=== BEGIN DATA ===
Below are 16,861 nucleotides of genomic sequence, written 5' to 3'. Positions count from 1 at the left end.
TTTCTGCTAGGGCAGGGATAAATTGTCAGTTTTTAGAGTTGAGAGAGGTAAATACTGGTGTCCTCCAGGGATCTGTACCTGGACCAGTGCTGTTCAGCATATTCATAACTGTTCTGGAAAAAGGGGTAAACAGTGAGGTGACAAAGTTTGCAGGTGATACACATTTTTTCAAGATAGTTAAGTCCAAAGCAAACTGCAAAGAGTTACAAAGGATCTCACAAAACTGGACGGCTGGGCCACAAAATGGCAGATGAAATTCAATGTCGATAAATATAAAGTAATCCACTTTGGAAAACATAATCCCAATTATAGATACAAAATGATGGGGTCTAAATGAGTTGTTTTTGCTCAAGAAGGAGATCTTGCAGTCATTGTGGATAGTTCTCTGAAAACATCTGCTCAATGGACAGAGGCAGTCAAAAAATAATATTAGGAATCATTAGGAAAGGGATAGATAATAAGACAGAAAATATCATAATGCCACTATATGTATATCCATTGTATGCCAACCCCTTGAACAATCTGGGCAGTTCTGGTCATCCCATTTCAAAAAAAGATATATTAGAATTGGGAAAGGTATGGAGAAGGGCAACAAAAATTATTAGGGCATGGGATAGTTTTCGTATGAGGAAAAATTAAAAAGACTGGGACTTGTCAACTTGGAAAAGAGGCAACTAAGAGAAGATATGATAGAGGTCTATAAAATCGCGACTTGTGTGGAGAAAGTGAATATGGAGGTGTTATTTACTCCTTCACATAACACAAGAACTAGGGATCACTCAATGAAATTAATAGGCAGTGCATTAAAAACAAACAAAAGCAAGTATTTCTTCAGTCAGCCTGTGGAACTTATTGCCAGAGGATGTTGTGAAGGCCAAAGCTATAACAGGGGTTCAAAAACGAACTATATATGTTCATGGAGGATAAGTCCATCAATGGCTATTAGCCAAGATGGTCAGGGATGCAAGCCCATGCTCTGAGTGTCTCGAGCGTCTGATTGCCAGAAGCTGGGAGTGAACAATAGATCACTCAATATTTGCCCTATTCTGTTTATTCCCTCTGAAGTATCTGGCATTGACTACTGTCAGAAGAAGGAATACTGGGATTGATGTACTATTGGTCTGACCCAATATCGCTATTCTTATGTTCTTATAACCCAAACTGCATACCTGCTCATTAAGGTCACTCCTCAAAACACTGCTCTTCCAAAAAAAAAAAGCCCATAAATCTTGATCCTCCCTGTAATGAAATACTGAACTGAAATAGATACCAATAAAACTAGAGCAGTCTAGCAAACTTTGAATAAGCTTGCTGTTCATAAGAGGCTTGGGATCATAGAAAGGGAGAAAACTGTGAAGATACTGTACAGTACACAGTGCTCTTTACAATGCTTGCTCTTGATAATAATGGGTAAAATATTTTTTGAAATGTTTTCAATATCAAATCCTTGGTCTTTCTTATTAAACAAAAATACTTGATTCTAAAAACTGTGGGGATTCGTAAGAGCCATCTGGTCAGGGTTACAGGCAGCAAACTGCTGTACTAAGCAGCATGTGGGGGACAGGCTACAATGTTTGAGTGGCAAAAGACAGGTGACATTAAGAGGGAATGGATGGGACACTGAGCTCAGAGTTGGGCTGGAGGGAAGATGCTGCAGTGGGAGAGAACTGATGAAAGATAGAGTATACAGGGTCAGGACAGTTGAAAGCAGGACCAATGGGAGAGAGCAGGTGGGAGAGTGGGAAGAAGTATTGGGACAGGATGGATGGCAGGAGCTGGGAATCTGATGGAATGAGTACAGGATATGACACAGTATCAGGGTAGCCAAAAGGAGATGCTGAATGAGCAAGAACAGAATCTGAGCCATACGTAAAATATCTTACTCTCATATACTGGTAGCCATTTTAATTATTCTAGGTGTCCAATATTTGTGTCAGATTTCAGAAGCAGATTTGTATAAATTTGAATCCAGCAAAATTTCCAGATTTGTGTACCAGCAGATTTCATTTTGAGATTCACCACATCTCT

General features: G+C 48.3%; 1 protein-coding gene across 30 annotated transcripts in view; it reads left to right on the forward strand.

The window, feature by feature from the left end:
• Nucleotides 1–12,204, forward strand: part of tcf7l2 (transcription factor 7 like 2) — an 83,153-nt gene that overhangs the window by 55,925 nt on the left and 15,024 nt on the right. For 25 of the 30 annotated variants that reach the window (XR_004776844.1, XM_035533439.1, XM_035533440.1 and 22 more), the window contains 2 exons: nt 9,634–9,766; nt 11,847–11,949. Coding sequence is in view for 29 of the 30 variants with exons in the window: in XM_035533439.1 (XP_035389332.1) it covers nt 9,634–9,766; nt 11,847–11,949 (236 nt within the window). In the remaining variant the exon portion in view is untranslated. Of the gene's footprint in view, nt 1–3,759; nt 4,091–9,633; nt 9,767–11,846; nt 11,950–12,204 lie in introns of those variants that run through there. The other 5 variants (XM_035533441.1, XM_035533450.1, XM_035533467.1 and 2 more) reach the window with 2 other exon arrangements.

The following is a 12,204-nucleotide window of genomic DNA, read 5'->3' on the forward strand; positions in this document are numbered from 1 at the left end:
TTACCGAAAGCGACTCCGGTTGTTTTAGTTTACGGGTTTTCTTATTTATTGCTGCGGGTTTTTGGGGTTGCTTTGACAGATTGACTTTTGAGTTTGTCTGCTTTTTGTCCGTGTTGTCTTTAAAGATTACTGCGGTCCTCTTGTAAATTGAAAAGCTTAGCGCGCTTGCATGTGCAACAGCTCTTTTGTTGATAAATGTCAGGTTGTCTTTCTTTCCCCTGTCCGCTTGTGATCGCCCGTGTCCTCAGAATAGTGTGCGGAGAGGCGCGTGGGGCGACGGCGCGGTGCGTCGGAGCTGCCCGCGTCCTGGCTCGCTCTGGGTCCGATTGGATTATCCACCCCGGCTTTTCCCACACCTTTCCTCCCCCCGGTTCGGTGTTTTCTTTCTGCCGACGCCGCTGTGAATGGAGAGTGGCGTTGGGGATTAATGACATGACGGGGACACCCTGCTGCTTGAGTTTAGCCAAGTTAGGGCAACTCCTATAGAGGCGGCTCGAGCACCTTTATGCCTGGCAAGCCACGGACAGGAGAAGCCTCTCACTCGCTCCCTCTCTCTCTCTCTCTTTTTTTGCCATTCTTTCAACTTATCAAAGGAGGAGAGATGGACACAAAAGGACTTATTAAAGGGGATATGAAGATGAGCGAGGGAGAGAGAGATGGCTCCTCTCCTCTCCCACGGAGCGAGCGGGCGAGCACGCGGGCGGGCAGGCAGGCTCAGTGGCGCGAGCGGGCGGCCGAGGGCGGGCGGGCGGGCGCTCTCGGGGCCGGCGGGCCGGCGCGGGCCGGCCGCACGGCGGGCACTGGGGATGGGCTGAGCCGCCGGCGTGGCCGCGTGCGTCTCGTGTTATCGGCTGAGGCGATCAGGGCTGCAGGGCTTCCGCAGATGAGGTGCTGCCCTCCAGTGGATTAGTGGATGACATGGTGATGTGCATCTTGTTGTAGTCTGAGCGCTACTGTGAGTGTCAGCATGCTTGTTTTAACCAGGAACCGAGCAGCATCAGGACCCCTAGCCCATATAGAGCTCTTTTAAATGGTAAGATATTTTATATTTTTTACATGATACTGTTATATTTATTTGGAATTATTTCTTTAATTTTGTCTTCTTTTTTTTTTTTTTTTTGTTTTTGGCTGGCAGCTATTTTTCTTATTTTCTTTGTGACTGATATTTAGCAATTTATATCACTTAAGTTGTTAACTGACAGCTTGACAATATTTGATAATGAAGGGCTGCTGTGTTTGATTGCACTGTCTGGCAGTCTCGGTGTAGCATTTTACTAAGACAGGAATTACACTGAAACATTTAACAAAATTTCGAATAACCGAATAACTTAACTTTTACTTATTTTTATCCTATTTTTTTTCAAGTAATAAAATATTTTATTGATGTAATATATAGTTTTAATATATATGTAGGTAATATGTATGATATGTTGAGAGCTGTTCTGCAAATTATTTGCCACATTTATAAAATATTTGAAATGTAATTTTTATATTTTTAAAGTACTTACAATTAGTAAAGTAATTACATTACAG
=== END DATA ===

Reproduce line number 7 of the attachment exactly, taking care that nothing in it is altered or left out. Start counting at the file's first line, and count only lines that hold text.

TTACCGAAAGCGACTCCGGTTGTTTTAGTTTACGGGTTTTCTTATTTATTGCTGCGGGTTTTTGGGGTTGCTTTGACAGATTGACTTTTGAGTTTGTCTGCTTTTTGTCCGTGTTGTCTTTAAAGATTACTGCGGTCCTCTTGTAAATTGAAAAGCTTAGCGCGCTTGCATGTGCAACAGCTCTTTTGTTGATAAATGTCAGGTTGTCTTTCTTTCCCCTGTCCGCTTGTGATCGCCCGTGTCCTCAGAATAGTGTGCGGAGAGGCGCGTGGGGCGACGGCGCGGTGCGTCGGAGCTGCCCGCGTCCTGGCTCGCTCTGGGTCCGATTGGATTATCCACCCCGGCTTTTCCCACACCTTTCCTCCCCCCGGTTCGGTGTTTTCTTTCTGCCGACGCCGCTGTGAATGGAGAGTGGCGTTGGGGATTAATGACATGACGGGGACACCCTGCTGCTTGAGTTTAGCCAAGTTAGGGCAACTCCTATAGAGGCGGCTCGAGCACCTTTATGCCTGGCAAGCCACGGACAGGAGAAGCCTCTCACTCGCTCCCTCTCTCTCTCTCTCTTTTTTTGCCATTCTTTCAACTTATCAAAGGAGGAGAGATGGACACAAAAGGACTTATTAAAGGGGATATGAAGATGAGCGAGGGAGAGAGAGATGGCTCCTCTCCTCTCCCACGGAGCGAGCGGGCGAGCACGCGGGCGGGCAGGCAGGCTCAGTGGCGCGAGCGGGCGGCCGAGGGCGGGCGGGCGGGCGCTCTCGGGGCCGGCGGGCCGGCGCGGGCCGGCCGCACGGCGGGCACTGGGGATGGGCTGAGCCGCCGGCGTGGCCGCGTGCGTCTCGTGTTATCGGCTGAGGCGATCAGGGCTGCAGGGCTTCCGCAGATGAGGTGCTGCCCTCCAGTGGATTAGTGGATGACATGGTGATGTGCATCTTGTTGTAGTCTGAGCGCTACTGTGAGTGTCAGCATGCTTGTTTTAACCAGGAACCGAGCAGCATCAGGACCCCTAGCCCATATAGAGCTCTTTTAAATGGTAAGATATTTTATATTTTTTACATGATACTGTTATATTTATTTGGAATTATTTCTTTAATTTTGTCTTCTTTTTTTTTTTTTTTTTGTTTTTGGCTGGCAGCTATTTTTCTTATTTTCTTTGTGACTGATATTTAGCAATTTATATCACTTAAGTTGTTAACTGACAGCTTGACAATATTTGATAATGAAGGGCTGCTGTGTTTGATTGCACTGTCTGGCAGTCTCGGTGTAGCATTTTACTAAGACAGGAATTACACTGAAACATTTAACAAAATTTCGAATAACCGAATAACTTAACTTTTACTTATTTTTATCCTATTTTTTTTCAAGTAATAAAATATTTTATTGATGTAATATATAGTTTTAATATATATGTAGGTAATATGTATGATATGTTGAGAGCTGTTCTGCAAATTATTTGCCACATTTATAAAATATTTGAAATGTAATTTTTATATTTTTAAAGTACTTACAATTAGTAAAGTAATTACATTACAG